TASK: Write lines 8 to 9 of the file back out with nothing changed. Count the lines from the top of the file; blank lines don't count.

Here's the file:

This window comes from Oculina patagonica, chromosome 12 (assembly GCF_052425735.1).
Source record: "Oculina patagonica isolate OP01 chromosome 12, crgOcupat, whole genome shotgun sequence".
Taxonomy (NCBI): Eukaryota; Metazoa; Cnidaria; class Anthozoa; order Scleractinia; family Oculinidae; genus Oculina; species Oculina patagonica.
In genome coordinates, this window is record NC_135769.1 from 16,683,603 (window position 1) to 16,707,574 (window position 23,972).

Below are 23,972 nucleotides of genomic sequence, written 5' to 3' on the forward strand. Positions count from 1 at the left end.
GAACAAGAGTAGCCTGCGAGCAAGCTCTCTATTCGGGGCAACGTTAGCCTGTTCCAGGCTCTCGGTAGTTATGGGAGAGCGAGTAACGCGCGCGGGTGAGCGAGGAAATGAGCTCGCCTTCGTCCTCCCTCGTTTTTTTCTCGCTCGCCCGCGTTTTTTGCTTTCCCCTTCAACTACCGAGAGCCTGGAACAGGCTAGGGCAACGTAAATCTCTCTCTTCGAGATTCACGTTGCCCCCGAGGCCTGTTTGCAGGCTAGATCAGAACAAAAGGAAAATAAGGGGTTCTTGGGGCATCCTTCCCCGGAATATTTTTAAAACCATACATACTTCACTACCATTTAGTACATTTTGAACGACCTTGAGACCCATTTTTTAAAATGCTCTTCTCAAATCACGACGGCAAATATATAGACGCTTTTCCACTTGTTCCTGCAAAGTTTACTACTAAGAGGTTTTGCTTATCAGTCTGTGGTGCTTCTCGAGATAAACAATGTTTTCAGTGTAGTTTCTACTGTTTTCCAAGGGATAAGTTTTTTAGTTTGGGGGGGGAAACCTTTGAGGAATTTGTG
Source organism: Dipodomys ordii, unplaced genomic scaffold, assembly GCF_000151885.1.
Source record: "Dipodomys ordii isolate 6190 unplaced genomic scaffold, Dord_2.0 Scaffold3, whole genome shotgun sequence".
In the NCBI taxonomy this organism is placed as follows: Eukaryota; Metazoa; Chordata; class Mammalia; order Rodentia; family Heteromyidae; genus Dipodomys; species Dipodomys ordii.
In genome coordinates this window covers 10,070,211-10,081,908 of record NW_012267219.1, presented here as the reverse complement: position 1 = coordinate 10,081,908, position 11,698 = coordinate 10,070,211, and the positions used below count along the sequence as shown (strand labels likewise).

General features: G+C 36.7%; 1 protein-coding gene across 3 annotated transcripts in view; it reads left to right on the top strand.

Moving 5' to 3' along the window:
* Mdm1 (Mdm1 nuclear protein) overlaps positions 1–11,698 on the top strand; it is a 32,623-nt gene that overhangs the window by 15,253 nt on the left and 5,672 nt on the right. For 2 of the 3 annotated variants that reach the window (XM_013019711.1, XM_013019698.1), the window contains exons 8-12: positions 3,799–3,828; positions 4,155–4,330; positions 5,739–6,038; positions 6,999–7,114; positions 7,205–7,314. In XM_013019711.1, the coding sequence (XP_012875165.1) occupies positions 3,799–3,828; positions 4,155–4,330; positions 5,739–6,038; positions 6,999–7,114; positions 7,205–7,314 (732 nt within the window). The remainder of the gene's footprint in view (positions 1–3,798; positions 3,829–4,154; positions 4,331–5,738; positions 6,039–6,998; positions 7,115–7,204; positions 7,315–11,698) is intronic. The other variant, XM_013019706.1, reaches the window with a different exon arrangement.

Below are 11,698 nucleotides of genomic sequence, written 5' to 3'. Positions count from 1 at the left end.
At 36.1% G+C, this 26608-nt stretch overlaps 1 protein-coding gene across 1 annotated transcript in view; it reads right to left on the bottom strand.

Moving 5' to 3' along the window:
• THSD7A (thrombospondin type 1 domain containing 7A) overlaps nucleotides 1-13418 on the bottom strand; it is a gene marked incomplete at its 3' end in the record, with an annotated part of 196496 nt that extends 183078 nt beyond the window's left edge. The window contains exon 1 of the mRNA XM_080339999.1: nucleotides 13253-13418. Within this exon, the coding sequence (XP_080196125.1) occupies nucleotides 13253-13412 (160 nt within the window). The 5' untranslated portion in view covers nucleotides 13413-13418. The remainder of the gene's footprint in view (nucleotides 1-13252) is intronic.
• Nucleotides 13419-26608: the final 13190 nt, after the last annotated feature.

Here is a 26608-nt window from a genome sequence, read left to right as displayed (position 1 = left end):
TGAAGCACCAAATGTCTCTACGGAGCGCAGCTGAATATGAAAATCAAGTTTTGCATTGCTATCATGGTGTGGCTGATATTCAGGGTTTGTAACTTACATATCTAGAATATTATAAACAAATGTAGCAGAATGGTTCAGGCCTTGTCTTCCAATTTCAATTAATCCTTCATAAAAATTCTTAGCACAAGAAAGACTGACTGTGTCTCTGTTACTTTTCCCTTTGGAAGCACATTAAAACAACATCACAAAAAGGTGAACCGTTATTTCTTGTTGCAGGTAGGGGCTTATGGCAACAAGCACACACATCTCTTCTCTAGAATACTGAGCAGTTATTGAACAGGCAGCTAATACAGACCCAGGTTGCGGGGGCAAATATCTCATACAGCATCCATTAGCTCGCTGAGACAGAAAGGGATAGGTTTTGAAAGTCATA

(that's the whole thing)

Source record: "Dipodomys ordii isolate 6190 unplaced genomic scaffold, Dord_2.0 Scaffold3, whole genome shotgun sequence".
In the NCBI taxonomy this organism is placed as follows: Eukaryota; Metazoa; Chordata; class Mammalia; order Rodentia; family Heteromyidae; genus Dipodomys; species Dipodomys ordii.